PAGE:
When it rains, it floods: Poor drains upset residents

INEFFECTIVE: Nuisance flooding on Rocking Horse Rd as a result of inefficient storm water drains.

Southshore residents are fed up over inefficient stormwater drains filling up when it rains.

At issue is rainwater being unable to flow out from the stormwater drains on parts of Rocking Horse Rd to the Southshore estuary.

This is due to the pipe running out to the estuary being buried which causes the gutters on parts of Rocking Horse Rd to overflow with rainwater.

It has been an ongoing problem for about six years.

It was noted at a recent Coastal-­Burwood-Community Board meeting there were concerns.

The city council has received five complaints about surface flooding on the road in the past year.

City council land drainage manager Keith Davison said drainage along Rocking Horse Rd is challenging given the low lying nature of the land.

“The city council will continue to maintain the outfalls and pipe networks servicing Rocking Horse Rd. Temporary pumps will continue to be deployed when required,” he said.

Deputy chairman Tim Sintes said he gets “annoyed” because it is often viewed as a flooding issue when the problem is the stormwater cannot get out of the drainage system properly because it is not working properly.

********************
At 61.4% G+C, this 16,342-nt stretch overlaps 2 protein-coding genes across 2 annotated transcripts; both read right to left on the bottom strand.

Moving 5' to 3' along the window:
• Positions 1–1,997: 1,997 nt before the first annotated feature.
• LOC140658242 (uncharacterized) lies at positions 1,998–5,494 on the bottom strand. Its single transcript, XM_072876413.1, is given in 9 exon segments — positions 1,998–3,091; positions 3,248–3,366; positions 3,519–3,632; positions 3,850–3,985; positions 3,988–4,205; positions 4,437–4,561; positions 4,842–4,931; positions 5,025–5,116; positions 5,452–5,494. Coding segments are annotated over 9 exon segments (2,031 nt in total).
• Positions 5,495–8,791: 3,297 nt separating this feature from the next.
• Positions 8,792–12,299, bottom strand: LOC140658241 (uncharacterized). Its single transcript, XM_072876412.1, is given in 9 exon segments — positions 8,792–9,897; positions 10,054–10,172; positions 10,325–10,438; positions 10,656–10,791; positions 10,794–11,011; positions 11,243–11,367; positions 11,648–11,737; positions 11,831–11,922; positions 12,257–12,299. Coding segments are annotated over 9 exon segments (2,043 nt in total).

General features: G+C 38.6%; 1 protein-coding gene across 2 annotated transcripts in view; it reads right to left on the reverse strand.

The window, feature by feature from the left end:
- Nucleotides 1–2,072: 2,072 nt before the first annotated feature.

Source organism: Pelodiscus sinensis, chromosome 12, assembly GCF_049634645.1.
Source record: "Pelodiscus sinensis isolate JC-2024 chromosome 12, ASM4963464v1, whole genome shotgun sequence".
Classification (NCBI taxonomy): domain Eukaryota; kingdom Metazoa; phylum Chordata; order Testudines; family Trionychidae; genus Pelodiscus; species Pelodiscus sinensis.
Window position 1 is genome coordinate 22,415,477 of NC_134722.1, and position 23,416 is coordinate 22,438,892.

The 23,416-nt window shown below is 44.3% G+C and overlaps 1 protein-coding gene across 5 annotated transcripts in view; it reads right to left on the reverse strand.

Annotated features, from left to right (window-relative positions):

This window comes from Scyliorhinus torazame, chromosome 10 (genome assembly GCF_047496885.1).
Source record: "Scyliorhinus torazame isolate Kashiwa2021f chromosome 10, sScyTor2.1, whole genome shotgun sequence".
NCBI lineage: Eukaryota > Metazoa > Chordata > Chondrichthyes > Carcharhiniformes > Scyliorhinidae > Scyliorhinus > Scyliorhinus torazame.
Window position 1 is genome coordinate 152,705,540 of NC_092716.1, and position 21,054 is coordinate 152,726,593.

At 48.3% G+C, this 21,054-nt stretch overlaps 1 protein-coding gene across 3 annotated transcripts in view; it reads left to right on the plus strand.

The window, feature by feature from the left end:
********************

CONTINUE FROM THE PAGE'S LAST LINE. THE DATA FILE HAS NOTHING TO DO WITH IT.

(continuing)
He said the city council bringing a pump down when there is a storm or bad weather is a “Band-Aid fix.”

“This is nuisance flooding that has gone on for too long. The gutters are filling up with rain because the water can’t get out through a system that can’t operate efficiently,” he said.

His views were backed by Rocking Horse Rd resident Warwick Schaffer, who said, the city council hiring a pump every time the street is full of water was a “ridiculous solution.”

He said the gutters overflow with every little bit of rain, which is a “real pain.”

Offshore and Coastal Engineering Ltd managing director Gary Teear said from what he had observed, he thinks the pipe running into the estuary along with other pipes on the road have a rubber duckbill valve at the end of it.

“You have this pipe down at the estuary and you don’t want the water coming up the pipe, so when there is pressure on the estuary side the duckbill is shut.

Mr Teear said when there is water pressure on the inside of the pipe, the valve should open.

But he said because the estuary’s pipe and valve is so large, it takes a lot of pressure to open ­which was why rainfall was not opening it. He said possibly a number of smaller duckbill valves are needed like a manifold, which doesn’t require the same rainfall pressure to open.

HAVE YOUR SAY: Are your street drains flooding when it rains? Email your views to georgia.oconnor@starmedia.kiwi